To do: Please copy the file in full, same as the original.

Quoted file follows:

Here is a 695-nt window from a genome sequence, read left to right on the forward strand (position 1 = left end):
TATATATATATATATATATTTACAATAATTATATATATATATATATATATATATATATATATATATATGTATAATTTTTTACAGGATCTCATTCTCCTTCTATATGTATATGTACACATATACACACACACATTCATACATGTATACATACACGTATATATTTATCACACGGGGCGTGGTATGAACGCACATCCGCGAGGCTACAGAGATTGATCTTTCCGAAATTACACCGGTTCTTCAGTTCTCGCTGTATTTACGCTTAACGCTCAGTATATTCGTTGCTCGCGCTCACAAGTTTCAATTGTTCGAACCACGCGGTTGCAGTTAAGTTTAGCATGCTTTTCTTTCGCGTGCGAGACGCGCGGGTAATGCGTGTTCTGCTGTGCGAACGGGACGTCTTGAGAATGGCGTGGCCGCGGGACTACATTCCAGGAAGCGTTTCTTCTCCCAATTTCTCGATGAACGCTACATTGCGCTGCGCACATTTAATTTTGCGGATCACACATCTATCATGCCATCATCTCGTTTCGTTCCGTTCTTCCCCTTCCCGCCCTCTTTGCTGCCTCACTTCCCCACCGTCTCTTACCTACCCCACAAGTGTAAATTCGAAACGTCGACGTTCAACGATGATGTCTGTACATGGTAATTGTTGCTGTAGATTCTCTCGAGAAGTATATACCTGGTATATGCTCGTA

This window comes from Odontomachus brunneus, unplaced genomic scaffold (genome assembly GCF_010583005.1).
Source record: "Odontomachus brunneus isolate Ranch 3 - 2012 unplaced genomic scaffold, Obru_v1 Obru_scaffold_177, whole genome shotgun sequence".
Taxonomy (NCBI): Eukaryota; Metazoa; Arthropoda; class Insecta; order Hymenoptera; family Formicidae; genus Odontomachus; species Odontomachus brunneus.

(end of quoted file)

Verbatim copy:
Here is a 695-nt window from a genome sequence, read left to right on the forward strand (position 1 = left end):
TATATATATATATATATATTTACAATAATTATATATATATATATATATATATATATATATATATATATGTATAATTTTTTACAGGATCTCATTCTCCTTCTATATGTATATGTACACATATACACACACACATTCATACATGTATACATACACGTATATATTTATCACACGGGGCGTGGTATGAACGCACATCCGCGAGGCTACAGAGATTGATCTTTCCGAAATTACACCGGTTCTTCAGTTCTCGCTGTATTTACGCTTAACGCTCAGTATATTCGTTGCTCGCGCTCACAAGTTTCAATTGTTCGAACCACGCGGTTGCAGTTAAGTTTAGCATGCTTTTCTTTCGCGTGCGAGACGCGCGGGTAATGCGTGTTCTGCTGTGCGAACGGGACGTCTTGAGAATGGCGTGGCCGCGGGACTACATTCCAGGAAGCGTTTCTTCTCCCAATTTCTCGATGAACGCTACATTGCGCTGCGCACATTTAATTTTGCGGATCACACATCTATCATGCCATCATCTCGTTTCGTTCCGTTCTTCCCCTTCCCGCCCTCTTTGCTGCCTCACTTCCCCACCGTCTCTTACCTACCCCACAAGTGTAAATTCGAAACGTCGACGTTCAACGATGATGTCTGTACATGGTAATTGTTGCTGTAGATTCTCTCGAGAAGTATATACCTGGTATATGCTCGTA

This window comes from Odontomachus brunneus, unplaced genomic scaffold (genome assembly GCF_010583005.1).
Source record: "Odontomachus brunneus isolate Ranch 3 - 2012 unplaced genomic scaffold, Obru_v1 Obru_scaffold_177, whole genome shotgun sequence".
Taxonomy (NCBI): Eukaryota; Metazoa; Arthropoda; class Insecta; order Hymenoptera; family Formicidae; genus Odontomachus; species Odontomachus brunneus.